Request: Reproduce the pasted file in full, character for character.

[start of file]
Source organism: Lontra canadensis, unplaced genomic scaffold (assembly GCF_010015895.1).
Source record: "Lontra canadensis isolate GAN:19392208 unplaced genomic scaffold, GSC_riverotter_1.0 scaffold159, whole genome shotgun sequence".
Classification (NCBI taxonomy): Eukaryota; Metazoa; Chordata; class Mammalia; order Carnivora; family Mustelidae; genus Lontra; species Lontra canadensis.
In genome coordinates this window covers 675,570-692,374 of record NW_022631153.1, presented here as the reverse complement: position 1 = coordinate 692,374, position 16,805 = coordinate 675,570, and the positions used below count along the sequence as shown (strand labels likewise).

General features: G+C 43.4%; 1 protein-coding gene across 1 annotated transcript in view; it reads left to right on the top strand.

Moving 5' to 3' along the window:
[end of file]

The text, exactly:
Source organism: Lontra canadensis, unplaced genomic scaffold (assembly GCF_010015895.1).
Source record: "Lontra canadensis isolate GAN:19392208 unplaced genomic scaffold, GSC_riverotter_1.0 scaffold159, whole genome shotgun sequence".
Classification (NCBI taxonomy): Eukaryota; Metazoa; Chordata; class Mammalia; order Carnivora; family Mustelidae; genus Lontra; species Lontra canadensis.
In genome coordinates this window covers 675,570-692,374 of record NW_022631153.1, presented here as the reverse complement: position 1 = coordinate 692,374, position 16,805 = coordinate 675,570, and the positions used below count along the sequence as shown (strand labels likewise).

General features: G+C 43.4%; 1 protein-coding gene across 1 annotated transcript in view; it reads left to right on the top strand.

Moving 5' to 3' along the window: